On previous researches, statistical parameters like mean absolute percentage error (MAPE), mean squared error (MSE), coefficient of determination (${{R}^{2}}$) and correlation coefficient (R) were used to choose the network structure that performs better. However, generalization ability was not evaluated even when overfitting and extrapolation errors are well-known limitations of ANN [4, 6]. Industry equipment simulations require not only to be accurate, but also reasonably effective beyond experimental data. Taking these facts into account, the objective of present study is to propose an ANN model for prediction of hydrogen sulphide gas coolers outputs, assessing the extrapolation capability during the network structure optimization process.

2. System Description and Experimental Setup

The studied system consists of four jacketed shell-and-tube heat exchangers, having “BEU with external jacket” type designation according to the TEMA standard [13]. They are three-fluid heat exchangers.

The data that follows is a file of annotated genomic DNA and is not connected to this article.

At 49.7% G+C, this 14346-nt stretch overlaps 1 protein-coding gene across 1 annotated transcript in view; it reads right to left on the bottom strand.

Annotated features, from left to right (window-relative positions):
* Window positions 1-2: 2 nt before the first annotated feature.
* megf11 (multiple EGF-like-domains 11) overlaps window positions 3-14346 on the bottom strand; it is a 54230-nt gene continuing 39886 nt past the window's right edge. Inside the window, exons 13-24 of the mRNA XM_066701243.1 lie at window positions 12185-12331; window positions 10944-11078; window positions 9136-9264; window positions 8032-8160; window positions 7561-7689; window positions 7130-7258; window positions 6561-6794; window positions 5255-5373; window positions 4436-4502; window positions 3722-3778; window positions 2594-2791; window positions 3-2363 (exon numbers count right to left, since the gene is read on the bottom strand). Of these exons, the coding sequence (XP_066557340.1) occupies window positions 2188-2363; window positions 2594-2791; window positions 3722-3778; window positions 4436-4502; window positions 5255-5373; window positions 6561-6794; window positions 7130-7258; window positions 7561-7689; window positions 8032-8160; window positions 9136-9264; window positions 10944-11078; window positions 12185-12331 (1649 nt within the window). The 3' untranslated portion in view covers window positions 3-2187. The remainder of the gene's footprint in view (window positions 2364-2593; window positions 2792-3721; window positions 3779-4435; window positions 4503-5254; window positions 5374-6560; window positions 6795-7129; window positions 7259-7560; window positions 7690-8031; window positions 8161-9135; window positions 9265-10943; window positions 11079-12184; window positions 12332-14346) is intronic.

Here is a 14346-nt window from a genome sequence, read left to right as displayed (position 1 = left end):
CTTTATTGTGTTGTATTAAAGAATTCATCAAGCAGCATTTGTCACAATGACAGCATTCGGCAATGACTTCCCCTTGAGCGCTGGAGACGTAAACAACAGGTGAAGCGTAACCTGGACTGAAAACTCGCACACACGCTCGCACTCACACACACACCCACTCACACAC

Each pair operates independently, in a series/parallel arrangement (Figure 1). The hydrogen sulphide gas flows on the shellside, in a single pass, while the cooling water circulates at the tubeside, in four passes, as well as one pass through the external jacket. Every heat exchangers pair operates for eight hours in gas cooling service, and later they are switched over to supply steam (at the tubeside and the jacketside) for four or six hours to remove sulphur buildups from inside the equipment. While one set operates in the cooling cycle, the other runs in sulphur drainage service.

Figure 1. Hydrogen sulphide gas coolers pair